If your diopter is a little bowed out in a concave/convex shape that’s OK as long as it seats far enough into the Hybrid Multi Viewfinder window. How far is far enough? You have to be able to screw the original (or Nikon) eyepiece into the Hybrid Multi Viewfinder far enough so it seats firmly, holding your new custom product in place. NOTE: if your diopter is bowed, insert it with the bulge away from you, just as it was in the reading glasses.

I have read that a little fingernail polish or Copydex carpet glue on one-side of the eyepiece threads will cement it just enough to keep it from working loose – and, yet, allow the set-up to be unscrewed whenever necessary. Many Fuji owners report losing the original, plastic eyepiece as it works loose from friction on their clothes. (Hence the active market in Nikon replacements! NOTE: original Nikon eyepieces are METAL and will certainly scratch your expensive, plastic, designer eyewear if used w/o the rubber cup! After-market plastic ones are available but these are pretty rough too.

ASIDE: If you use the Nikon rubber eyecup with your eyepiece assembly (so as to be able to keep your prescription glasses on and NOT have to resort to a diopter) you will, I think, want to cut away the right half inch of the cup (JUST the flanging part – NOT the part that fits into the circular, threaded eyepiece!) This permits the useful automatic switching between the rear LCD and the Electronic ViewFinder that is built into the Fuji X-Pro1 system. The two little sensors are just to the right of the eyepiece and mostly do not operate correctly with a full rubber eyecup installed. I have trimmed mine down about one-half of its depth, as well, so it doesn’t stick out so much. This rubber eyecup is a really geeky look that detracts from the overall look of the camera but saves my plastic eyeglass lenses when I choose to go without using my diopter. If you are going to do this trimming buy yourself one of the inexpensive after-market Chinese rubber eyecups instead of cutting the more expensive Nikon one. You can buy several Chinese ones for the price of a single one manufactured by Nikon (which may be Chinese, as well!)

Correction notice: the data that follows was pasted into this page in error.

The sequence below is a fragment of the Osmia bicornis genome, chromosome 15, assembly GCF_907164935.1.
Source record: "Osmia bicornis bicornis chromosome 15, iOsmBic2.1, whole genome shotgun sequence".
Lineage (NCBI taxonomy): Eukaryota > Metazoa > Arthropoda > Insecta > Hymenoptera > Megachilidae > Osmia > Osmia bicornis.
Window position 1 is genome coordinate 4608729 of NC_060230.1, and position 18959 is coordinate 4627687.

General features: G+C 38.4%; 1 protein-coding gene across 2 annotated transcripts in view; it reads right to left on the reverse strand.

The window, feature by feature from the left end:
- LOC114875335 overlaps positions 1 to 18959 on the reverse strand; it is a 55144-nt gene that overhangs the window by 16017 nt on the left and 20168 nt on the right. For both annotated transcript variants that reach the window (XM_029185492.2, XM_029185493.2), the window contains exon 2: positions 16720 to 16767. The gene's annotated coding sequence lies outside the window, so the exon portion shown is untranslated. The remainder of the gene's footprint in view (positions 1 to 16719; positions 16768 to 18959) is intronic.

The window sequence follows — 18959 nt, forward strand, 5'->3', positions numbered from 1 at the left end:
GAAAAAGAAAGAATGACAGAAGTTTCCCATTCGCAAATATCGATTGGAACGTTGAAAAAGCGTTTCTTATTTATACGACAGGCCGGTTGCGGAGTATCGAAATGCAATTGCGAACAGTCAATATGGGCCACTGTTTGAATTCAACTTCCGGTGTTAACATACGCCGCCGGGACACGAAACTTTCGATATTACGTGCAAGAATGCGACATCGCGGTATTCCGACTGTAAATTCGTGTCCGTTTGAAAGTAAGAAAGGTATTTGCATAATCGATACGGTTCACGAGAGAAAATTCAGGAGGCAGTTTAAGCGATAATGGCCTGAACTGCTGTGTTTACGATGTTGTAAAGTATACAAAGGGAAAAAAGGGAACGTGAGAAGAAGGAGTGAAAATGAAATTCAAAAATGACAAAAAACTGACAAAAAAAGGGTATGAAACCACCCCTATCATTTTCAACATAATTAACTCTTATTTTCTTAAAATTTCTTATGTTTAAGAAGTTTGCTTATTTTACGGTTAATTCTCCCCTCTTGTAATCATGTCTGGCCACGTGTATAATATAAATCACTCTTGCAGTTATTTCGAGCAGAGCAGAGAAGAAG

This work-around suits my set-up fine and also serves to keep dirt out of the Hybrid Multi Viewfinder. I think, by the by, that the original eyepiece that comes with the Fuji X-Pro1 has glass/plastic in it’s center. If you use this original in my home-made set-up you will now have THREE pieces of glass/plastic in the viewfinder. It seems like overkill that probably robs some clarity from the already small view. That’s why, after not receiving one with my camera, I just bought a Nikon replacement. It is empty of any central optic.


* Nikon diopters will work with the Fuji X-Pro1 but they retail for US$22 and you have to fiddle with figuring out which diopter is the exact one you need (you cannot use the raw diopter number you get from your optician or by testing reading glasses.) After you lose one or two of these you’ll be trying my home-made option here.

* The Fuji techs have made the in-focus distance for the EVF different than the one when you use the OFV. Perhaps I am missing some scientific principle here, but why not make these focusing distances the same? The result is that you will have to make a choice as to your diopter strength depending upon which viewfinder you use most often --- OR, make one diopter for each and then have to swap them out for viewing from one viewfinder to the other. I think this impractical unless your shooting is slow and deliberate, perhaps as in a studio. Also, you will have to come up with a system for marking one home-made diopter lest they get mixed up. (Rimming one with red fingernail polish is an idea.)

All Text & Images © 2015 Wilbur Norman. All Rights Reserved.